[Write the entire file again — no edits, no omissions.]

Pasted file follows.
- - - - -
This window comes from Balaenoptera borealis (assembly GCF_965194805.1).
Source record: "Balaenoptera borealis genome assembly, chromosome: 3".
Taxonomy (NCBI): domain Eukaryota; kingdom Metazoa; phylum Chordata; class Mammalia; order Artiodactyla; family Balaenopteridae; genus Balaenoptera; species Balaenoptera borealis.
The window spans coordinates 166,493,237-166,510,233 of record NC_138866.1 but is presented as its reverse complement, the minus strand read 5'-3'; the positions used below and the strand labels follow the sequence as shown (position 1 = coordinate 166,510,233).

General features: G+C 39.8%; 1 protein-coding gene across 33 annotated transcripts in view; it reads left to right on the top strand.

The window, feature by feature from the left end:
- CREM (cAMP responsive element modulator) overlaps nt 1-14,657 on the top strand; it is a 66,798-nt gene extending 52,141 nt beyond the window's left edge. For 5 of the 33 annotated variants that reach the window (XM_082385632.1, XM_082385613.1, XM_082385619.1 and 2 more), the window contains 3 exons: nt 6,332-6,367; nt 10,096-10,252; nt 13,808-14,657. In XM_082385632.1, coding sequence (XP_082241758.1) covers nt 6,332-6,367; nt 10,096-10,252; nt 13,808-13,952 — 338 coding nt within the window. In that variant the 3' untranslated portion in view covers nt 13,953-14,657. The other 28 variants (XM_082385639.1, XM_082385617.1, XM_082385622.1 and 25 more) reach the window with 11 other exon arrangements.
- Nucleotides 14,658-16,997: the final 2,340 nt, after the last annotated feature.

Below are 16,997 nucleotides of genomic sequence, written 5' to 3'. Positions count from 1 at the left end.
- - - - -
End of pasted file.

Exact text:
This window comes from Balaenoptera borealis (assembly GCF_965194805.1).
Source record: "Balaenoptera borealis genome assembly, chromosome: 3".
Taxonomy (NCBI): domain Eukaryota; kingdom Metazoa; phylum Chordata; class Mammalia; order Artiodactyla; family Balaenopteridae; genus Balaenoptera; species Balaenoptera borealis.
The window spans coordinates 166,493,237-166,510,233 of record NC_138866.1 but is presented as its reverse complement, the minus strand read 5'-3'; the positions used below and the strand labels follow the sequence as shown (position 1 = coordinate 166,510,233).

General features: G+C 39.8%; 1 protein-coding gene across 33 annotated transcripts in view; it reads left to right on the top strand.

The window, feature by feature from the left end:
- CREM (cAMP responsive element modulator) overlaps nt 1-14,657 on the top strand; it is a 66,798-nt gene extending 52,141 nt beyond the window's left edge. For 5 of the 33 annotated variants that reach the window (XM_082385632.1, XM_082385613.1, XM_082385619.1 and 2 more), the window contains 3 exons: nt 6,332-6,367; nt 10,096-10,252; nt 13,808-14,657. In XM_082385632.1, coding sequence (XP_082241758.1) covers nt 6,332-6,367; nt 10,096-10,252; nt 13,808-13,952 — 338 coding nt within the window. In that variant the 3' untranslated portion in view covers nt 13,953-14,657. The other 28 variants (XM_082385639.1, XM_082385617.1, XM_082385622.1 and 25 more) reach the window with 11 other exon arrangements.
- Nucleotides 14,658-16,997: the final 2,340 nt, after the last annotated feature.

Below are 16,997 nucleotides of genomic sequence, written 5' to 3'. Positions count from 1 at the left end.